Concert Review: Queens of the Stone Age

Staff Writer
Columbus Alive

Queens of the Stone Age singer Josh Homme sounded like an exonerated death row inmate grateful for a second chance when he paused to address the audience in the midst of the band's 90-plus minute set at a crowded LC Pavilion on Sunday. "It's a good time to be alive," he said, flashing a broad, childish grin.

At one time there was an air of invincibility surrounding both Homme and Queens. When the singer name-checked a litany of illicit drugs on 2000's "Feel Good Hit of the Summer" ("Nicotine, Valium, Vicodin, marijuana, ecstasy and alcohol…"), for example, it appeared he was simply listing the various chemicals that could never hope to put him in the ground.

In the years since, however, fissures have started to show in this once unbreakable façade. Longtime bassist Nick Oliveri was fired from the band in 2004 in the wake of a felony domestic violence charge - a departure that coincided with a stretch of albums where the once-mighty crew sounded weary and adrift (Lullabies to Paralyze in 2005 and especially Era Vulgaris in 2007). Then, in 2010, Homme died. Well, briefly anyway, as he tells it.

"I had surgery on my leg and there were complications," he told the British music magazine NME, "And I died on the [operating] table."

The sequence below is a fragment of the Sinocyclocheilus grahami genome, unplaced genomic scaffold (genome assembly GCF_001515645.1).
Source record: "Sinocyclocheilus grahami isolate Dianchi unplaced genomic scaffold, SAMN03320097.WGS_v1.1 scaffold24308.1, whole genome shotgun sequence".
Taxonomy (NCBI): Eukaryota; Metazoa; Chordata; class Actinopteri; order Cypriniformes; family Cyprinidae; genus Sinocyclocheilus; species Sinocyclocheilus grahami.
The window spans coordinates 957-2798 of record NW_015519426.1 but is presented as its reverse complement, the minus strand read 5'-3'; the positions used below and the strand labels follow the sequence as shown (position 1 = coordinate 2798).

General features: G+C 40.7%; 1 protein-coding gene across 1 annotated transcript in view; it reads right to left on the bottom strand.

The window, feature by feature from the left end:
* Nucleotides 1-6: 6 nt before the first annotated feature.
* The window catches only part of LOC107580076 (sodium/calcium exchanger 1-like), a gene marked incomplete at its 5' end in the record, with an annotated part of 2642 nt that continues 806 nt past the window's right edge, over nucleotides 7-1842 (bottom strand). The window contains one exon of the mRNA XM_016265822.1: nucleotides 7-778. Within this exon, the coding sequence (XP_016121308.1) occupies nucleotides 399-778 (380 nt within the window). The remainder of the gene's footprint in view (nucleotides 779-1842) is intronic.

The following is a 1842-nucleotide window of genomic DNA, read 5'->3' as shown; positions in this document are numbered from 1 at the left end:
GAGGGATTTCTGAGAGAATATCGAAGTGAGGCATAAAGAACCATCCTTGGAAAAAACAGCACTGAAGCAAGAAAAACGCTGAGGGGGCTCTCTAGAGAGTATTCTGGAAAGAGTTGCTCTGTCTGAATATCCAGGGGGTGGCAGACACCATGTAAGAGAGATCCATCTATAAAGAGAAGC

Considering these circumstances, it shouldn't surprise that mortality emerged as a focal point of the group's long-in-the-works comeback album …Like Clockwork, surfacing everywhere from the cover art (an artist's depiction of a woman wrapped in the Grim Reaper's embrace) to Homme's words.

It remained one here in concert.

"I survived, I speak, I breath," the singer moaned on "The Vampyre of Time and Memory," a ghostly ballad he delivered while seated at a piano. "I'm alive, hooray." Then on a monstrous "I Appear Missing," which ping-ponged between choppy guitar passages and comparatively melodic interludes for more than eight glorious minutes, Homme appeared to address the incident even more directly, referencing hospital gowns, the gradual slide into darkness and his surprise at being shocked back into existence.

Even older songs took on new dimensions in light of these events. A reimagined "In the Fade," for one, sounded both slower and weirder here, with Homme's admission "you live til you die" coming on less like a battle cry than a simple admission of fact.

Of course, the frontman's new appreciation for life hasn't dulled his more animalistic urges, which rose to the fore on the hedonistic bump and grind of "If I Had a Tail." "I wanna suck, I wanna lick," he crooned, showing off a sandy falsetto. "I wanna grind, I wanna spit."

Homme's bandmates sounded equally reinvigorated, stampeding through a vaguely psychedelic "My God Is the Sun" and unleashing an array of slash-and-burn riffs on "The Sky Is Fallin'" that suggested the musicians themselves were the ones planning to tear it down. The players packed the songs with all sorts of interesting textures and welcome sonic flourishes: the single droning keyboard note on "Tangled up in Plaid" suggestive of Chinese water torture, the distorted, cranky riff introducing a feral "Sick Sick Sick," the hip-shaking bassline that added a cocksure swagger to "I Sat By the Ocean."

It was a thrilling display, and further proof that resurrection can, at times, be a source of divine inspiration.